Having a glance at idea of Ant Forest, let’s get into more detail how this was germinated. In actual the above discussed sustainable project is a byproduct of the business, operations which contribute to society with an inclusive approach to financial services, giving anyone, anywhere, equal opportunities for financial investment i.e. Ant Financial.

In a survey conducted while designing a case analysis for Ant Financial I ask most people in China to name a location they associate with ‘finance’ and they may say ‘London’, ‘New York’, ‘Singapore’, ‘Hong Kong’, or ‘Shanghai’. All of these are modern cities with highly developed financial services industries. Historically in China, financial services have been readily available to wealthy urban residents, while poorer rural residents have difficulty in accessing these services. There is less motivation for banks and other financial institutions to offer services in rural areas.

The lack of a credit recording and scoring system means there is no way of calculating a how likely a person is to repay debts. ‘Pledging,’ a method of using existing assets to provide security on a loan, is also not an option in these areas. Both of these factors mean that financial institutions would need to take on a much higher risk if they provided loans to rural residents. Upon closer inspection Pakistan is also having the similar conditions in our rural areas.

Chinese addressed the above problem in highly technical, sustainable and feasible model. Alibaba Group launched its first financial product, payment app ‘Alipay,’ in 2004. Ten years later in 2014, Aipay’s parent company was rebranded as Ant Financial signaling a new era Of Alibaba financial services.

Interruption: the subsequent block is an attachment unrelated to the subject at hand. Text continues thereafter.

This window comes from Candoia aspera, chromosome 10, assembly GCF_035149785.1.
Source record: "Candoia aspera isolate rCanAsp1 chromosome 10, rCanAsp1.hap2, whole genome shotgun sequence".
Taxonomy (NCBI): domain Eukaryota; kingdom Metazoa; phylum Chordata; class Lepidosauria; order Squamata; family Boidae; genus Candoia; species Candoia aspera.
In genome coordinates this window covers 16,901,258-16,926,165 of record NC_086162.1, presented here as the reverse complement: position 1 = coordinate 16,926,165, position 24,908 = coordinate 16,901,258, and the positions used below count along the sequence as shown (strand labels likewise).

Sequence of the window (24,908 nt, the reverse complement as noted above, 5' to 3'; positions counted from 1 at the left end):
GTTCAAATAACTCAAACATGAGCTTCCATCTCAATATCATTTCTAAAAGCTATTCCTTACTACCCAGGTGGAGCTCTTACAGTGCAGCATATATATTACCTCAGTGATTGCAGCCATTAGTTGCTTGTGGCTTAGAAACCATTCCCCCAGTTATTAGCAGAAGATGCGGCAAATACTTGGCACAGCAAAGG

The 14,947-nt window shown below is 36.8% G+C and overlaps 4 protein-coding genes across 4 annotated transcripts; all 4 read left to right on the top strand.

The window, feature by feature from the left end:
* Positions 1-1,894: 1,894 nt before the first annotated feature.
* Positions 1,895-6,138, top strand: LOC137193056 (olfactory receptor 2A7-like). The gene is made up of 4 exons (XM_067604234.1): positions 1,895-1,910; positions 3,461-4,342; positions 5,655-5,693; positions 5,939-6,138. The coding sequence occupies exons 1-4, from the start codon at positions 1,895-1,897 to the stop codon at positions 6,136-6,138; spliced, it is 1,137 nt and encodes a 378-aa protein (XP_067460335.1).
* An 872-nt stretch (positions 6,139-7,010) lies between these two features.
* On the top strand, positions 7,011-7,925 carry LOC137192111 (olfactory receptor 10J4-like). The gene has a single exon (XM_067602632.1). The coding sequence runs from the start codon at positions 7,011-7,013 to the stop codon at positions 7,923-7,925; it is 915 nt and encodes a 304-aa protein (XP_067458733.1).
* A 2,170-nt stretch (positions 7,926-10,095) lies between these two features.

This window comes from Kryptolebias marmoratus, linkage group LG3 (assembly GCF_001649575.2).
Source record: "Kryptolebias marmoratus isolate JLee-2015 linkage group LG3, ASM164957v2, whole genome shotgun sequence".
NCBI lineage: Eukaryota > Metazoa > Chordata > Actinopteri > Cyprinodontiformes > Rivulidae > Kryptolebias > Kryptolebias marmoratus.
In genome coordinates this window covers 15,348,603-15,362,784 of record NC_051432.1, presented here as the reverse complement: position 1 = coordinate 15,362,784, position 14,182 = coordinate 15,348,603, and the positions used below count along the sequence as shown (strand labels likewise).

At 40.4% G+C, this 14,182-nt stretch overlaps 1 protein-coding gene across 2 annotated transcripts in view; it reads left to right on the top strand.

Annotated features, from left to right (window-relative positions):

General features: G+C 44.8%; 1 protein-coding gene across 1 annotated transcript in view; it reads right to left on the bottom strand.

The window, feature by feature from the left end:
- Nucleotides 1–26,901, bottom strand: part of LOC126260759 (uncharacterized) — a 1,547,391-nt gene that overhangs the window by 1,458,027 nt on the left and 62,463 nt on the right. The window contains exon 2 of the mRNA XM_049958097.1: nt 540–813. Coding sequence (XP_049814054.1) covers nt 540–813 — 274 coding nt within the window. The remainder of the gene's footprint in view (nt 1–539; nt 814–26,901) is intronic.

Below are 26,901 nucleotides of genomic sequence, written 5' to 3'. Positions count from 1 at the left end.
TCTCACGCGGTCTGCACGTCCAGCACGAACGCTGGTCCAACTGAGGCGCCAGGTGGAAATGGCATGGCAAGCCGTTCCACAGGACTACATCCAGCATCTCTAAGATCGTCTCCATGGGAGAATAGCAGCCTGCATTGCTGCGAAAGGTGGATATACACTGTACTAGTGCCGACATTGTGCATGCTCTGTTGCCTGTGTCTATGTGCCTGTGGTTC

The name Ant’ was chosen to represent the combined strength of many working together. One of the most important aspects of Ant Financial’s platform is its open, shared credit system.

Ant Financial has developed this system through big data analysis, including monitoring of user behavior on Alipay and other Ant Financial products. Users are given access to different types of financial services Via Alipay depending on how good their credit score is.

Unlike traditional credit-scoring systems which else have a limited amount of data from a limited number of financial institutions. Ant Financial’s system makes it possible to score all users. Regardless Of where they are located and how many traditional financial services they have used in the past.

From 2014 to 2017, Ant Financial had provided loans, insurance and payment services to 160 million crop farmers and nearly 1.8 million livestock farmers. In addition to farmers, it also provided services to individual business owners and SMEs in rural areas. This impressed World Bank President Kim Yong, who commented: “It’s now easier for Chinese farmers to buy insurance than it is for me to do so in the United States.”

In addition to developing a financial services system that is more inclusive Ant Financial is actively supporting rural development in other ways. It provides loans as part of the ‘Graduate Hometown Development’ scheme, where university graduates interested in contributing to the development of their hometown can apply for a loan to help them do so. Only eight months after launching its e-banking service. Ant Financial had provided 400 million loans to 14 thousand university graduates under the scheme. Of these loans have been distributed to graduates in national and provincial poverty-stricken areas.